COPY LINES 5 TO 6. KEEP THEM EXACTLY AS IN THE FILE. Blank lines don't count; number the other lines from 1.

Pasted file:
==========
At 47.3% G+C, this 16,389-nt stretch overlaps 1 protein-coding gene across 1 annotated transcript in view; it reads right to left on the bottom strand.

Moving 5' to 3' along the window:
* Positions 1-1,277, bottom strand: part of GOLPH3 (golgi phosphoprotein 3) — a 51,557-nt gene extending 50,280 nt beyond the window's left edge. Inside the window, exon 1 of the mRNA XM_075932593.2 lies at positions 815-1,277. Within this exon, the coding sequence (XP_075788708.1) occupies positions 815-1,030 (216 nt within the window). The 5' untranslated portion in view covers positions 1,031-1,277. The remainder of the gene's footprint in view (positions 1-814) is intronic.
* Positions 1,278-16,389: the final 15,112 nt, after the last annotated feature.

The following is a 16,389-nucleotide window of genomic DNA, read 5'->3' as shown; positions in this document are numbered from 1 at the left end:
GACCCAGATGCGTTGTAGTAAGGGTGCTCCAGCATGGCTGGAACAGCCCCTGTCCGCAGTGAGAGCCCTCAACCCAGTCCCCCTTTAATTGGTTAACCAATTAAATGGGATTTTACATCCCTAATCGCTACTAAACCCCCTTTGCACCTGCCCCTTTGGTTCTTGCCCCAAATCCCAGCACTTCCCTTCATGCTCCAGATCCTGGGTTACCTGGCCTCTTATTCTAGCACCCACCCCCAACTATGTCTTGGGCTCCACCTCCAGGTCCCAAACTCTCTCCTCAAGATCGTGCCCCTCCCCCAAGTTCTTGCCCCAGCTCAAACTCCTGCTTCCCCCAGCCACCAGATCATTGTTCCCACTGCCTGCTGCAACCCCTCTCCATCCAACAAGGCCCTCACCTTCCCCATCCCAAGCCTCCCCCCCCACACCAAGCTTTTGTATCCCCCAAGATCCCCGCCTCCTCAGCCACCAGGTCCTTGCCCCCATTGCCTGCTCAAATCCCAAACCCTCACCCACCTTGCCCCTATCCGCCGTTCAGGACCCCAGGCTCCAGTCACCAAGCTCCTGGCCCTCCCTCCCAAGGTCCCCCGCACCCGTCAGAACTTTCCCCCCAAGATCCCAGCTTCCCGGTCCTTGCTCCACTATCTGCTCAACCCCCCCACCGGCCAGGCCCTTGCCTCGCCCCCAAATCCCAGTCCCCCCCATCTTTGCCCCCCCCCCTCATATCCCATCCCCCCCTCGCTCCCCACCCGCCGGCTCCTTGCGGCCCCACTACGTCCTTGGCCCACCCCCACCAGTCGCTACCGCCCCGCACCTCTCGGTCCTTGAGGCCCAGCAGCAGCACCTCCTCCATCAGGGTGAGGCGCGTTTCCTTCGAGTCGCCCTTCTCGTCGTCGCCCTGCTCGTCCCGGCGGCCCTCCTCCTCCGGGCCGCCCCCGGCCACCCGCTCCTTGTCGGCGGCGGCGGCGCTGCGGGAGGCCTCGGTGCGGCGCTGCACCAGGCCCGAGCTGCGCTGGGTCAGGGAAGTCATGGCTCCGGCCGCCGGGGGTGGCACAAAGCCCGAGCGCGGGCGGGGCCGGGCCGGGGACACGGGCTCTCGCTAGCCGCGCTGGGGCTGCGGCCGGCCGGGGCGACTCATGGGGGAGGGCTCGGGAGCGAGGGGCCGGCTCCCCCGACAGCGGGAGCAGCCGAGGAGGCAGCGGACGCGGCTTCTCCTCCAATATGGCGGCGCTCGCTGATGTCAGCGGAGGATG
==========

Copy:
The following is a 16,389-nucleotide window of genomic DNA, read 5'->3' as shown; positions in this document are numbered from 1 at the left end:
GACCCAGATGCGTTGTAGTAAGGGTGCTCCAGCATGGCTGGAACAGCCCCTGTCCGCAGTGAGAGCCCTCAACCCAGTCCCCCTTTAATTGGTTAACCAATTAAATGGGATTTTACATCCCTAATCGCTACTAAACCCCCTTTGCACCTGCCCCTTTGGTTCTTGCCCCAAATCCCAGCACTTCCCTTCATGCTCCAGATCCTGGGTTACCTGGCCTCTTATTCTAGCACCCACCCCCAACTATGTCTTGGGCTCCACCTCCAGGTCCCAAACTCTCTCCTCAAGATCGTGCCCCTCCCCCAAGTTCTTGCCCCAGCTCAAACTCCTGCTTCCCCCAGCCACCAGATCATTGTTCCCACTGCCTGCTGCAACCCCTCTCCATCCAACAAGGCCCTCACCTTCCCCATCCCAAGCCTCCCCCCCCACACCAAGCTTTTGTATCCCCCAAGATCCCCGCCTCCTCAGCCACCAGGTCCTTGCCCCCATTGCCTGCTCAAATCCCAAACCCTCACCCACCTTGCCCCTATCCGCCGTTCAGGACCCCAGGCTCCAGTCACCAAGCTCCTGGCCCTCCCTCCCAAGGTCCCCCGCACCCGTCAGAACTTTCCCCCCAAGATCCCAGCTTCCCGGTCCTTGCTCCACTATCTGCTCAACCCCCCCACCGGCCAGGCCCTTGCCTCGCCCCCAAATCCCAGTCCCCCCCATCTTTGCCCCCCCCCCTCATATCCCATCCCCCCCTCGCTCCCCACCCGCCGGCTCCTTGCGGCCCCACTACGTCCTTGGCCCACCCCCACCAGTCGCTACCGCCCCGCACCTCTCGGTCCTTGAGGCCCAGCAGCAGCACCTCCTCCATCAGGGTGAGGCGCGTTTCCTTCGAGTCGCCCTTCTCGTCGTCGCCCTGCTCGTCCCGGCGGCCCTCCTCCTCCGGGCCGCCCCCGGCCACCCGCTCCTTGTCGGCGGCGGCGGCGCTGCGGGAGGCCTCGGTGCGGCGCTGCACCAGGCCCGAGCTGCGCTGGGTCAGGGAAGTCATGGCTCCGGCCGCCGGGGGTGGCACAAAGCCCGAGCGCGGGCGGGGCCGGGCCGGGGACACGGGCTCTCGCTAGCCGCGCTGGGGCTGCGGCCGGCCGGGGCGACTCATGGGGGAGGGCTCGGGAGCGAGGGGCCGGCTCCCCCGACAGCGGGAGCAGCCGAGGAGGCAGCGGACGCGGCTTCTCCTCCAATATGGCGGCGCTCGCTGATGTCAGCGGAGGATG